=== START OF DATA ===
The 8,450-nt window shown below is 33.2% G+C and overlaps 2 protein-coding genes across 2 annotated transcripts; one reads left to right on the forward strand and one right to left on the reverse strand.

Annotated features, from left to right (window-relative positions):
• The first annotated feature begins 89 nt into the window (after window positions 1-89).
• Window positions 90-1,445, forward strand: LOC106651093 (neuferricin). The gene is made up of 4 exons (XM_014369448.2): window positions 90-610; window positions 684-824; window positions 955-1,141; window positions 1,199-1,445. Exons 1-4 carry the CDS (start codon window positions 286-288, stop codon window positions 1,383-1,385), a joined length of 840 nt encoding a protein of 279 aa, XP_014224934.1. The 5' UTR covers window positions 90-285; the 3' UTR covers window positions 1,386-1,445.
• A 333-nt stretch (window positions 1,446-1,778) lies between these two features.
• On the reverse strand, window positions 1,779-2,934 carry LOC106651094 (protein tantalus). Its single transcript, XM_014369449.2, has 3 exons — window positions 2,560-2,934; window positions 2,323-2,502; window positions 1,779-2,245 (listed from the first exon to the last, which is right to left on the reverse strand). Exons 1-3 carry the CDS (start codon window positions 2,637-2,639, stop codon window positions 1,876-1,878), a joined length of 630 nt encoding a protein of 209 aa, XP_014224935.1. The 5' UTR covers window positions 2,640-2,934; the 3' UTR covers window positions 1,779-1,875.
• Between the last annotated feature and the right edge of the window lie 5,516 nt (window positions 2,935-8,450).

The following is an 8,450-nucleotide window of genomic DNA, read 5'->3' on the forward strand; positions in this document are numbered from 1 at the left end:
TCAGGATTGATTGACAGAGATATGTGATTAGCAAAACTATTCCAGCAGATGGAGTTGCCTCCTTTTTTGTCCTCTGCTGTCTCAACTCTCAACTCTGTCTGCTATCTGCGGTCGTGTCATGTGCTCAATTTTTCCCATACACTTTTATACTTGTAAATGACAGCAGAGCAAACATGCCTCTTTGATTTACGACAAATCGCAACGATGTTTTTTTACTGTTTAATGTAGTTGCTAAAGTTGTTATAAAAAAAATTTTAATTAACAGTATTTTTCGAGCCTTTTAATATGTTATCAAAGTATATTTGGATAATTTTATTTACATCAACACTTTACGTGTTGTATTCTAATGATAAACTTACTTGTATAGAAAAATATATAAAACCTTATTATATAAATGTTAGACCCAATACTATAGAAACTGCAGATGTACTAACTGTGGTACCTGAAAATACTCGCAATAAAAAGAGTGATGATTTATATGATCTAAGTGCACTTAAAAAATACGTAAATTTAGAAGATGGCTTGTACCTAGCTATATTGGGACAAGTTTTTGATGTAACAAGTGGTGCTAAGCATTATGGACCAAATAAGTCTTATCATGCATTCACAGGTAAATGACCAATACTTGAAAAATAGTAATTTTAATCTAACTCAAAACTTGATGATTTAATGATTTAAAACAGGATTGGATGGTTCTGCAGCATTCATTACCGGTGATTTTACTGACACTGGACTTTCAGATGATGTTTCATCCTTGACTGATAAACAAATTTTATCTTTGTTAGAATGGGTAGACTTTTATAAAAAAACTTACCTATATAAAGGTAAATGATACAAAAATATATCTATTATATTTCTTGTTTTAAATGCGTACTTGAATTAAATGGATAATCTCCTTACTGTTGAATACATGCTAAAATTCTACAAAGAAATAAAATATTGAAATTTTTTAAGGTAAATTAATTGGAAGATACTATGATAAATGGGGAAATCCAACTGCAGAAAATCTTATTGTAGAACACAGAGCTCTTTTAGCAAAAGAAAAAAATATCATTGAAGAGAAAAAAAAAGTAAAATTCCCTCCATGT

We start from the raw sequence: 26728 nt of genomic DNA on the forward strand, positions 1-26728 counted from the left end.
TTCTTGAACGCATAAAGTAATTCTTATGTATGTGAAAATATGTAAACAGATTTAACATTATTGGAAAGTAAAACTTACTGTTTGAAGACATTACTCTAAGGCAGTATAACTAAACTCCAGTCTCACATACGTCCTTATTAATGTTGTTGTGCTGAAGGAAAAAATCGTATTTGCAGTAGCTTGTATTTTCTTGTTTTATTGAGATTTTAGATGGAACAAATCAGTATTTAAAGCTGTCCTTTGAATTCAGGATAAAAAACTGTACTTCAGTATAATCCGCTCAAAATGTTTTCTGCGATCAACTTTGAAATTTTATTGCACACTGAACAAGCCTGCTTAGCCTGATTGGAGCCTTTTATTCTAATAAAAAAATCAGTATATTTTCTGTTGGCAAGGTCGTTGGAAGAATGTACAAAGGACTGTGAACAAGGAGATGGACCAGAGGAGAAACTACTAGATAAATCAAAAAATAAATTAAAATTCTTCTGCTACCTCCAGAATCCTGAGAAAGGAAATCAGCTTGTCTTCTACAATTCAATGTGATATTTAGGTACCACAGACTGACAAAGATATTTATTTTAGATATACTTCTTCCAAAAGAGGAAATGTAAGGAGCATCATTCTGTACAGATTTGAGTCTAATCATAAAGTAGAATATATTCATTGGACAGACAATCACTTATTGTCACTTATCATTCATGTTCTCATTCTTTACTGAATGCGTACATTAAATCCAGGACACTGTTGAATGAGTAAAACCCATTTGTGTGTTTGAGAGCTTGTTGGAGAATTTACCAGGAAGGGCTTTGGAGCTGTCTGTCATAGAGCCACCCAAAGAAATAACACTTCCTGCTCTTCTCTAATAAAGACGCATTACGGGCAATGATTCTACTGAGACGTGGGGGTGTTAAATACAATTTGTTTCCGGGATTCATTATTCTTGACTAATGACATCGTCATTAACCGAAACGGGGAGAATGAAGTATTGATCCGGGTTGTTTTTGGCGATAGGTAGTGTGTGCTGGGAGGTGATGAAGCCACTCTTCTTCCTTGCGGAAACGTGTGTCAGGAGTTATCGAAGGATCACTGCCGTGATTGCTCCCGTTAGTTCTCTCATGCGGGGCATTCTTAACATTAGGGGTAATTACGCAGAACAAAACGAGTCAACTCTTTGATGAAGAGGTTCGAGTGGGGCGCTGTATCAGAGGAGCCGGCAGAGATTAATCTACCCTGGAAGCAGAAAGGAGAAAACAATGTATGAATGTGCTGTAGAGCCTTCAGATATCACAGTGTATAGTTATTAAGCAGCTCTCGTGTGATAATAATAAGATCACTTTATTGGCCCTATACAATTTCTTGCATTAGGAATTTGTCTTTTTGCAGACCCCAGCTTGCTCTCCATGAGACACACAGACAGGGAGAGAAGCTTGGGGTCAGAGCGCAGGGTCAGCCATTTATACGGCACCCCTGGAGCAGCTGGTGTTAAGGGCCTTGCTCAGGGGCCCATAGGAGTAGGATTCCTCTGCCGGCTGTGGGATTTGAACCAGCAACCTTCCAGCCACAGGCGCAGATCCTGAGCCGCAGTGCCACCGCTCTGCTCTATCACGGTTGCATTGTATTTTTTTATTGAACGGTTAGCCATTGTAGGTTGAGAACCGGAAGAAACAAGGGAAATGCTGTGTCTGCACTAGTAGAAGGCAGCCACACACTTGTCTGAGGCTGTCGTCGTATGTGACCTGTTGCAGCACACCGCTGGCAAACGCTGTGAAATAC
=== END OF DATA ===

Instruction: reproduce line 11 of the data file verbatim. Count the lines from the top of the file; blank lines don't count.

TTCTTGAACGCATAAAGTAATTCTTATGTATGTGAAAATATGTAAACAGATTTAACATTATTGGAAAGTAAAACTTACTGTTTGAAGACATTACTCTAAGGCAGTATAACTAAACTCCAGTCTCACATACGTCCTTATTAATGTTGTTGTGCTGAAGGAAAAAATCGTATTTGCAGTAGCTTGTATTTTCTTGTTTTATTGAGATTTTAGATGGAACAAATCAGTATTTAAAGCTGTCCTTTGAATTCAGGATAAAAAACTGTACTTCAGTATAATCCGCTCAAAATGTTTTCTGCGATCAACTTTGAAATTTTATTGCACACTGAACAAGCCTGCTTAGCCTGATTGGAGCCTTTTATTCTAATAAAAAAATCAGTATATTTTCTGTTGGCAAGGTCGTTGGAAGAATGTACAAAGGACTGTGAACAAGGAGATGGACCAGAGGAGAAACTACTAGATAAATCAAAAAATAAATTAAAATTCTTCTGCTACCTCCAGAATCCTGAGAAAGGAAATCAGCTTGTCTTCTACAATTCAATGTGATATTTAGGTACCACAGACTGACAAAGATATTTATTTTAGATATACTTCTTCCAAAAGAGGAAATGTAAGGAGCATCATTCTGTACAGATTTGAGTCTAATCATAAAGTAGAATATATTCATTGGACAGACAATCACTTATTGTCACTTATCATTCATGTTCTCATTCTTTACTGAATGCGTACATTAAATCCAGGACACTGTTGAATGAGTAAAACCCATTTGTGTGTTTGAGAGCTTGTTGGAGAATTTACCAGGAAGGGCTTTGGAGCTGTCTGTCATAGAGCCACCCAAAGAAATAACACTTCCTGCTCTTCTCTAATAAAGACGCATTACGGGCAATGATTCTACTGAGACGTGGGGGTGTTAAATACAATTTGTTTCCGGGATTCATTATTCTTGACTAATGACATCGTCATTAACCGAAACGGGGAGAATGAAGTATTGATCCGGGTTGTTTTTGGCGATAGGTAGTGTGTGCTGGGAGGTGATGAAGCCACTCTTCTTCCTTGCGGAAACGTGTGTCAGGAGTTATCGAAGGATCACTGCCGTGATTGCTCCCGTTAGTTCTCTCATGCGGGGCATTCTTAACATTAGGGGTAATTACGCAGAACAAAACGAGTCAACTCTTTGATGAAGAGGTTCGAGTGGGGCGCTGTATCAGAGGAGCCGGCAGAGATTAATCTACCCTGGAAGCAGAAAGGAGAAAACAATGTATGAATGTGCTGTAGAGCCTTCAGATATCACAGTGTATAGTTATTAAGCAGCTCTCGTGTGATAATAATAAGATCACTTTATTGGCCCTATACAATTTCTTGCATTAGGAATTTGTCTTTTTGCAGACCCCAGCTTGCTCTCCATGAGACACACAGACAGGGAGAGAAGCTTGGGGTCAGAGCGCAGGGTCAGCCATTTATACGGCACCCCTGGAGCAGCTGGTGTTAAGGGCCTTGCTCAGGGGCCCATAGGAGTAGGATTCCTCTGCCGGCTGTGGGATTTGAACCAGCAACCTTCCAGCCACAGGCGCAGATCCTGAGCCGCAGTGCCACCGCTCTGCTCTATCACGGTTGCATTGTATTTTTTTATTGAACGGTTAGCCATTGTAGGTTGAGAACCGGAAGAAACAAGGGAAATGCTGTGTCTGCACTAGTAGAAGGCAGCCACACACTTGTCTGAGGCTGTCGTCGTATGTGACCTGTTGCAGCACACCGCTGGCAAACGCTGTGAAATAC